Positive trade headlines and potential fiscal stimulus provided much-needed relief for investors who have been spooked by recessionary cheerleading and toppling bond yields.
However, Boston Fed President Rosengren threw a small glass ice water on the risk market rally dubbing the fall in equities since the July FOMC meeting as "not very big”.
In the context of the past market meltdown, that statement is factually correct, and his comments suggest that the Fed will fall short of being “surprisingly dovish” at the next FOMC.
But that is not to suggest the Fed would not start to wear their risk management hat if stock markets continued to tumble, it's just we should not expect a significant policy pivot to occur this Friday at Jackson Hole.
Oil prices ripped higher after the U.S. administration will extend exemptions for customers of the Chinese telecom giant Huawei for another 90 days, which sets a very comforting tone ahead of next months US-China trade talks.
The US-China trade spat has been at the centre of the oil market demise, which has sent the global economy to the brink of recession and negatively impacted oil demand forecasts.
Cleary, the latest market rout, driven by the U.S. yield curve inversion, has left a negative impression on the U.S. administration. Not only has the President reached out to big business and the heads of U.S. banks but his willingness to extend the Huawei olive branch suggest the U.S. might also be willing to concede some elements in their uncompromising trade stance.
While it's unlikely next months trade discussion will pull a trade deal out of the hat. But even a return to the fragile state of post-G-20( Japan) trade war neutrality combined with a sturdy central bank backstop could provide a significant springboard for oil prices.
Indeed that's what happened overnight as speculators went on risk on stampede as oil futures jumped 2.4% to top $56 a barrel.
All the while middle east tension continues to simmer and boil, but given the lukewarm buy-ins to middle eastern risk premiums recently, this current rally is shaping up to be more about optimism on US-China trade than a heightened awareness of supply risks.
Gold ceded ground on pre-Jackson Hole /US-China trade discussion position squaring and as Global equities rallied. But the prospects for further central bank interest rate cuts have kept the sell-off contained well above significant resistance at $1480.
Gold prices eased around 1% on Monday, dropping below the key USD1,500/oz level. Asian equity markets received a shot in the arm from China's interest rate reform, which went a long way to stabilise regional sentiment and weighed on gold. But a recovery in investor risk appetite on a general tempering of aggressive trade war posturing, undercut gold prices. The bounce in the US and global equity markets while not large but after last weeks roller coaster risk-off ride it was a convincing enough signal for investors to take some arguably extended ‘Long Gold" position risk off the table.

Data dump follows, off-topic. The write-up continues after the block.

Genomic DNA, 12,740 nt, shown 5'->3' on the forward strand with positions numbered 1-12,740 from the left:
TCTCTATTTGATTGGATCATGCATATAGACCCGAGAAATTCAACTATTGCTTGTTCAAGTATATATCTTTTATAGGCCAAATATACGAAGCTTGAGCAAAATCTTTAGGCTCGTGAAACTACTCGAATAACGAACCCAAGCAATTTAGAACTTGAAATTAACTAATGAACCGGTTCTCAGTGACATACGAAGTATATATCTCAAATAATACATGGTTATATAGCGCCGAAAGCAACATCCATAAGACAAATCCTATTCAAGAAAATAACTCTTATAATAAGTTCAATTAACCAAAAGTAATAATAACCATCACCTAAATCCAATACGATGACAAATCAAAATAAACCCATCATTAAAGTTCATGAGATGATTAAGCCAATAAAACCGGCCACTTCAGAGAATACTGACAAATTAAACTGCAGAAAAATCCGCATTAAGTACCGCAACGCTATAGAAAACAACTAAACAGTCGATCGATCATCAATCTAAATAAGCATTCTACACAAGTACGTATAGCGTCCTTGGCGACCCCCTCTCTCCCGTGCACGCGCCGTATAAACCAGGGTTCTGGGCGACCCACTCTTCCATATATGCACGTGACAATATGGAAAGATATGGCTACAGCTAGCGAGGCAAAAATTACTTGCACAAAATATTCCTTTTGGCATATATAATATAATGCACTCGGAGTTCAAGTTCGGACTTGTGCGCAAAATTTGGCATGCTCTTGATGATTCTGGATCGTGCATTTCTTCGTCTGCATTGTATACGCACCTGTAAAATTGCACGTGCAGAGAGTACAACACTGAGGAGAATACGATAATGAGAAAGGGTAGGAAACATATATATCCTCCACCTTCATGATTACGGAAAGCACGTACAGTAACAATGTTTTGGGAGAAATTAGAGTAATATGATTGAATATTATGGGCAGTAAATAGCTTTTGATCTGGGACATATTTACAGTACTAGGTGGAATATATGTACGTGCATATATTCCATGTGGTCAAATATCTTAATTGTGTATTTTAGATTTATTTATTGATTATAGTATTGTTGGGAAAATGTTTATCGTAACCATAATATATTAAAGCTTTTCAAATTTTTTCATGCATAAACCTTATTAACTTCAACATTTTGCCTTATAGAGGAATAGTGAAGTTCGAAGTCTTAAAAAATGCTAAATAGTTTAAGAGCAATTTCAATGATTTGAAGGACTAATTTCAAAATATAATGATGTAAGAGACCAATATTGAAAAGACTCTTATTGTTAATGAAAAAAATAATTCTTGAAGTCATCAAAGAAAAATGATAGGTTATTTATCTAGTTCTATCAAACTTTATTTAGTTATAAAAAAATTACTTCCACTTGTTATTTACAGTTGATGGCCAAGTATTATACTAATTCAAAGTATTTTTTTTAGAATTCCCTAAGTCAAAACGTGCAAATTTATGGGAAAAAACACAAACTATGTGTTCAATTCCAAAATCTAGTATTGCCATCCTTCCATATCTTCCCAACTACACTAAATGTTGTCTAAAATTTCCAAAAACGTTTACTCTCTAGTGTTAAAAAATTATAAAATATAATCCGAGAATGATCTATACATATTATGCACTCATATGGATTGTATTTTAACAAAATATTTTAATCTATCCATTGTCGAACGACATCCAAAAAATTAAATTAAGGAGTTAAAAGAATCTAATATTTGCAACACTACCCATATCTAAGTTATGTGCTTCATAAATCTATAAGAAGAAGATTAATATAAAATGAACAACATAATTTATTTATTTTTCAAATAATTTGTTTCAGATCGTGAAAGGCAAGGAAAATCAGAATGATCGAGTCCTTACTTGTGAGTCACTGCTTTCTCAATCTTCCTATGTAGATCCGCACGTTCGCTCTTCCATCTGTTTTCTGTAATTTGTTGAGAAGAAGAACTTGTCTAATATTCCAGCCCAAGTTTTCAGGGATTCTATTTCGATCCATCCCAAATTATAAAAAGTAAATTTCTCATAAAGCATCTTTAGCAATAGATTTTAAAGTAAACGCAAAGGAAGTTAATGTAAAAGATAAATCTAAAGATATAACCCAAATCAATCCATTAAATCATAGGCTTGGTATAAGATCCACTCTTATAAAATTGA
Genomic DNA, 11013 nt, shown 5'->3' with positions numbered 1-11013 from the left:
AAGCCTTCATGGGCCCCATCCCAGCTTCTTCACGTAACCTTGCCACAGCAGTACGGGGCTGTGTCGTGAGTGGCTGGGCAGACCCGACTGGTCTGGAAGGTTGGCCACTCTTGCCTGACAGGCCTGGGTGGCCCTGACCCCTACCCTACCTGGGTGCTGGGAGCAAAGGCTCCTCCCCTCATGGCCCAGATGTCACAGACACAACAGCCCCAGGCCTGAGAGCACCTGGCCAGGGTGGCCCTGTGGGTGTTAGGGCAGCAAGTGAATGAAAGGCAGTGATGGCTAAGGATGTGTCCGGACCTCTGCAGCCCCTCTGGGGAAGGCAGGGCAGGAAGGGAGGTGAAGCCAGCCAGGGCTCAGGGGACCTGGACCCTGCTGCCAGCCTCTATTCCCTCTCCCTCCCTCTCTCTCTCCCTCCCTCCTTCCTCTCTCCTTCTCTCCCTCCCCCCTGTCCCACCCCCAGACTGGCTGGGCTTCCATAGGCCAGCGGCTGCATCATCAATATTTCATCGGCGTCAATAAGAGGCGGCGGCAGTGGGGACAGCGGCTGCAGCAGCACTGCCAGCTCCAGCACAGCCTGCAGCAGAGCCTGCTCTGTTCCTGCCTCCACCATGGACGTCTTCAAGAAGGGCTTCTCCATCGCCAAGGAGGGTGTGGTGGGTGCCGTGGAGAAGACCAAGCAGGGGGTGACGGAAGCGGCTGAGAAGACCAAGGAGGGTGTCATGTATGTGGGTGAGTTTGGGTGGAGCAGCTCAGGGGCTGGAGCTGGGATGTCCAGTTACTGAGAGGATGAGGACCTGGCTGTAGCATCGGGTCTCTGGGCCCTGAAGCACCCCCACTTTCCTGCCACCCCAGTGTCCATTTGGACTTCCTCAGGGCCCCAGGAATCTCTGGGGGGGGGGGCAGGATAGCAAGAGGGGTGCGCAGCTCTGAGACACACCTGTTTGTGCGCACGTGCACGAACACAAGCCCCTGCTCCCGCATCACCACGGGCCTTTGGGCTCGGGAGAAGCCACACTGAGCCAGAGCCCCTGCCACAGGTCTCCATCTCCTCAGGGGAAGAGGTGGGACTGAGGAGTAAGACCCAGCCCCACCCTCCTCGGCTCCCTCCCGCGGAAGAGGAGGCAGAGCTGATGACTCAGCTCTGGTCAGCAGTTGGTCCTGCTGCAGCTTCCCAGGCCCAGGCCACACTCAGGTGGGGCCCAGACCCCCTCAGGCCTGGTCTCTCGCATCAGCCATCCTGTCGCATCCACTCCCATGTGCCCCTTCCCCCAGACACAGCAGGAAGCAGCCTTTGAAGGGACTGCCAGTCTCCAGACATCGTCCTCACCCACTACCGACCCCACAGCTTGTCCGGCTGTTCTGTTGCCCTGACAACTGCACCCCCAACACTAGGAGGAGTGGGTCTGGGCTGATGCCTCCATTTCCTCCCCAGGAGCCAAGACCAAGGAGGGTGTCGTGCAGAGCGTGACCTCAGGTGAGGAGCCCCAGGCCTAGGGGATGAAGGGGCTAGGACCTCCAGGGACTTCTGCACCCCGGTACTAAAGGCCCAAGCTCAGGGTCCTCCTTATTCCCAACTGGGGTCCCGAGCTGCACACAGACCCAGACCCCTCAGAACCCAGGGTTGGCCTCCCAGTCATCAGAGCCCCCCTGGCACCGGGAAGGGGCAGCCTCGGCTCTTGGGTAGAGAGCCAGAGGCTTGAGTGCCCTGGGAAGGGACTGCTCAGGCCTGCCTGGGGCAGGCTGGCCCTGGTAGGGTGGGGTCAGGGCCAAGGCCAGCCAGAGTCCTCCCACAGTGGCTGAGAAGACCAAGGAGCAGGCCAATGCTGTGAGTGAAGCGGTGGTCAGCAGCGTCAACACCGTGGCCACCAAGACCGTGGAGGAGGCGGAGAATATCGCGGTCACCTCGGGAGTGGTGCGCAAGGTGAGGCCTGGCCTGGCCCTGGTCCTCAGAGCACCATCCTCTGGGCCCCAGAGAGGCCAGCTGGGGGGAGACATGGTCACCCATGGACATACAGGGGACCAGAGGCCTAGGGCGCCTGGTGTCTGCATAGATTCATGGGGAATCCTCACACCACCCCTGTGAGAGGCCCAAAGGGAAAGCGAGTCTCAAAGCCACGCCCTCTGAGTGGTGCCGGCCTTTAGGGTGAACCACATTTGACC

While equity markets rallied, the USD has traded well with US yields pushing higher as US recessionary fear recedes after a run of relatively stable US economic data.
Higher equities fused with firmer yields and a stable USD created a climate that virtually suffocated haven demand.
But it is the massive weight of negative-yielding sovereign bonds which has intensified the prospects of fiscal stimulus from larger developed economies, which has weighed on Gold.
The massive demand for sovereign bonds globally raised the prospects of fiscal stimulus from large economies, which is underpinning equities market while simultaneously depressing Gold demand.
A melding of fiscal and monetary policies is a far more pragmatic approach, especially in Europe where the markets will end up financing debt spending due to negative-yielding bond rates. And is free from the political melodrama and currency war mongering that QE evokes and further depressed demand for gold
The Malaysian Ringgit
Although trading from a defensive posture against the backdrop of a stronger USD the Ringgit continues to perform well on the back of the positive 2 Q GDP print, FX liberalisation by the BNM and interest rate reform in China.
The willingness of the BNM to put through even baby stepped FX reforms indicates a desire to open the market and meets the minimal FTSE Russel requirement and lessens the chances of Malaysia bonds getting pulled from the index.
Changes to the PBoC's loan prime rate (LPR) have opened the door for potential rate cuts and should immediately offer up a reprieve to Chinese companies. Reforms of the PBoC's loan prime rate (LPR) have opened the door for potential rate cuts and should immediately offer up a reprieve to Chinese companies.
While the rise in oil prices overnight and the general positive risk-on vibe should see the Ringgit trade on a neutral to stronger bias
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